Floating rate note

Floating rate note

Floating rate notes (FRNs) are bonds that have a variable coupon, equal to a money market reference rate, like LIBOR or federal funds rate, plus a spread. The spread is a rate that remains constant. Almost all FRNs have quarterly coupons, i.e. they pay out interest every three months, though counter examples do exist. At the beginning of each coupon period, the coupon is calculated by taking the fixing of the reference rate for that day and adding the spread. A typical coupon would look like 3 months USD LIBOR +0.20%.


In the U.S., government sponsored enterprises (GSEs) such as the Federal Home Loan Banks, the Federal National Mortgage Association (Fannie Mae) and the Federal Home Loan Mortgage Corporation (Freddie Mac) are important issuers. In Europe the main issuers are banks.


Some FRNs have special features such as maximum or minimum coupons, called capped FRNs and floored FRNs. Those with both minimum and maximum coupons are called collared FRNs.

FRNs can also be obtained synthetically by the combination of a fixed rate bond and an interest rate swap. This combination is known as an Asset Swap.


FRNs carry little interest rate risk. An FRN has a duration close to zero, and its price shows very low sensitivity to changes in market rates. When market rates rise, the expected coupons of the FRN increase in line with the increase in forward rates, which means its price remains constant. Thus, FRNs differ from fixed rate bonds, whose prices decline when market rates rise.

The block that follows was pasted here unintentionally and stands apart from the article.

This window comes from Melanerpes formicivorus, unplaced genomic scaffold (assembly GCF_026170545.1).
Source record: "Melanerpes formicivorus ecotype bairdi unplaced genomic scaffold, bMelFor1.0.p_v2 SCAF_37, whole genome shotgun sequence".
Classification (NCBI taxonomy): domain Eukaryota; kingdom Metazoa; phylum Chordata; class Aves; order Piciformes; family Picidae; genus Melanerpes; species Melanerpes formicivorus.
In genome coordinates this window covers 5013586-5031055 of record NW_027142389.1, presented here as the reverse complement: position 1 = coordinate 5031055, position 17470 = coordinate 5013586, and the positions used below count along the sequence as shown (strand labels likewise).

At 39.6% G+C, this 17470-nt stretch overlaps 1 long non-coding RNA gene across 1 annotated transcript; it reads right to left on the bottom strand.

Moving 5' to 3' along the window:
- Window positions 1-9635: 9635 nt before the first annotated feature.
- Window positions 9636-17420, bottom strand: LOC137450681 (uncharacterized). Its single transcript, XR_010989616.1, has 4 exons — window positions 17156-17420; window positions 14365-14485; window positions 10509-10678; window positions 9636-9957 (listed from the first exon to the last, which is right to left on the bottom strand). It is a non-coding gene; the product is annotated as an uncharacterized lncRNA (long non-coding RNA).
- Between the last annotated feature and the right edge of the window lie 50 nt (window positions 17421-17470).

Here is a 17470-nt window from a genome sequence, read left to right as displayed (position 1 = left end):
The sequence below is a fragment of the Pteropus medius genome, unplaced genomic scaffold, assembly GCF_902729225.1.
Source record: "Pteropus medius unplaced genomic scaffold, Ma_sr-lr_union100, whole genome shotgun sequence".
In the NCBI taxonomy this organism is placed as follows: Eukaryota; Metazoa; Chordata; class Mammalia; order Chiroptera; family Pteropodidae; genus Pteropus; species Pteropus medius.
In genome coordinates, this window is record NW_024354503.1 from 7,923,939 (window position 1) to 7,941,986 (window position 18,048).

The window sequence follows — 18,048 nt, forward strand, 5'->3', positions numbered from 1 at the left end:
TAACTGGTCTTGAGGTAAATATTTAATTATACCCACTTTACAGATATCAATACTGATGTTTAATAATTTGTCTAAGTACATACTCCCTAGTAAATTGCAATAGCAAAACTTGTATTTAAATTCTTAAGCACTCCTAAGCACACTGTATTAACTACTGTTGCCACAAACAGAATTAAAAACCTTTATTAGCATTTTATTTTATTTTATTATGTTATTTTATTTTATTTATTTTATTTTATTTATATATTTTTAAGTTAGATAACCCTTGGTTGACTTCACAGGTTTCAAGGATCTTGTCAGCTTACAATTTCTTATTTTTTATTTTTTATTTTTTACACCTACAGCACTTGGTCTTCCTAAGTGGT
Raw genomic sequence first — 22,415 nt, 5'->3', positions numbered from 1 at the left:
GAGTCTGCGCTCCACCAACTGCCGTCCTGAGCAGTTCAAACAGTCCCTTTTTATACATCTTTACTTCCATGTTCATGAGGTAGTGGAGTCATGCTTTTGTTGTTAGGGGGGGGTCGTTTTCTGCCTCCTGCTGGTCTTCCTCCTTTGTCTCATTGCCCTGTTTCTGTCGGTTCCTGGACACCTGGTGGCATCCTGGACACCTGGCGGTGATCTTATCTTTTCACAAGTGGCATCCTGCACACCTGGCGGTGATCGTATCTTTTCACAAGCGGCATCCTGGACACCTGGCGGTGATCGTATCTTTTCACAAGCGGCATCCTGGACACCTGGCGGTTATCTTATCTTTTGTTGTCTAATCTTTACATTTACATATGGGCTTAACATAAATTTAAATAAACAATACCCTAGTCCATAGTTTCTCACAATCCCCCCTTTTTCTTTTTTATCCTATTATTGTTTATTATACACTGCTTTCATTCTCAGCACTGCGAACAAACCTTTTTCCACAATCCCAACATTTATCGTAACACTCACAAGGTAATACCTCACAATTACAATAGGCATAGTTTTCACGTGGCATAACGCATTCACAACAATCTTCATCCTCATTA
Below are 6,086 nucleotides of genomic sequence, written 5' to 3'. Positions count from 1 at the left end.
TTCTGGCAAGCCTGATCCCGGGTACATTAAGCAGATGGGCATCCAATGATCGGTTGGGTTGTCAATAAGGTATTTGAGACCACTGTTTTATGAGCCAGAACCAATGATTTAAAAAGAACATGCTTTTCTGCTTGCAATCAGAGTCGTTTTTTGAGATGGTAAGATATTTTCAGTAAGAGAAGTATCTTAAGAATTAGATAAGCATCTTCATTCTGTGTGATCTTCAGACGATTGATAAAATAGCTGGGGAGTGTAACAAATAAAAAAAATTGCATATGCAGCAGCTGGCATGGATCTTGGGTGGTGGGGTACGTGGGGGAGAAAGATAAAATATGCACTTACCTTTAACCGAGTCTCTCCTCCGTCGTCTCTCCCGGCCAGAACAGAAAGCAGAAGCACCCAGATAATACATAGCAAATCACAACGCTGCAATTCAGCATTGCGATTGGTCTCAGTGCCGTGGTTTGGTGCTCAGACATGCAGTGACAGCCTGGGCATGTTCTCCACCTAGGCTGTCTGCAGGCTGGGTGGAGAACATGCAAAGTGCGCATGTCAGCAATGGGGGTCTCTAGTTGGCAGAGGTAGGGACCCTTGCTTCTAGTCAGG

As FRNs are almost immune to interest rate risk, they are considered conservative investments for investors who believe market rates will increase. The risk that remains is credit risk.


Securities dealers make markets in FRNs. They are traded over-the-counter, instead of on a stock exchange. In Europe, most FRNs are liquid, as the biggest investors are banks. In the US, FRNs are mostly held to maturity, so the markets aren't as liquid. In the wholesale markets, FRNs are typically quoted as a spread over the reference rate.


Suppose a new 5 year FRN pays a coupon of 3 months LIBOR +0.20%, and is issued at par (100.00). If the perception of the credit-worthiness of the issuer goes down, investors will demand a higher interest rate, say LIBOR +0.25%. Therefore, a dealer would then make a market of 27 / 25. This means, that he would buy bonds at the equivalent of LIBOR +0.27%, and sell at the equivalent of LIBOR +0.25%. If a trade is agreed, the price is calculated. In this example, LIBOR +0.27% would be roughly equivalent to a price of 99.65. This can be calculated as par, minus the difference between the coupon and the price that was agreed (0.07%), multiplied by the maturity (5 year).

ee also

*Inverse floating rate note

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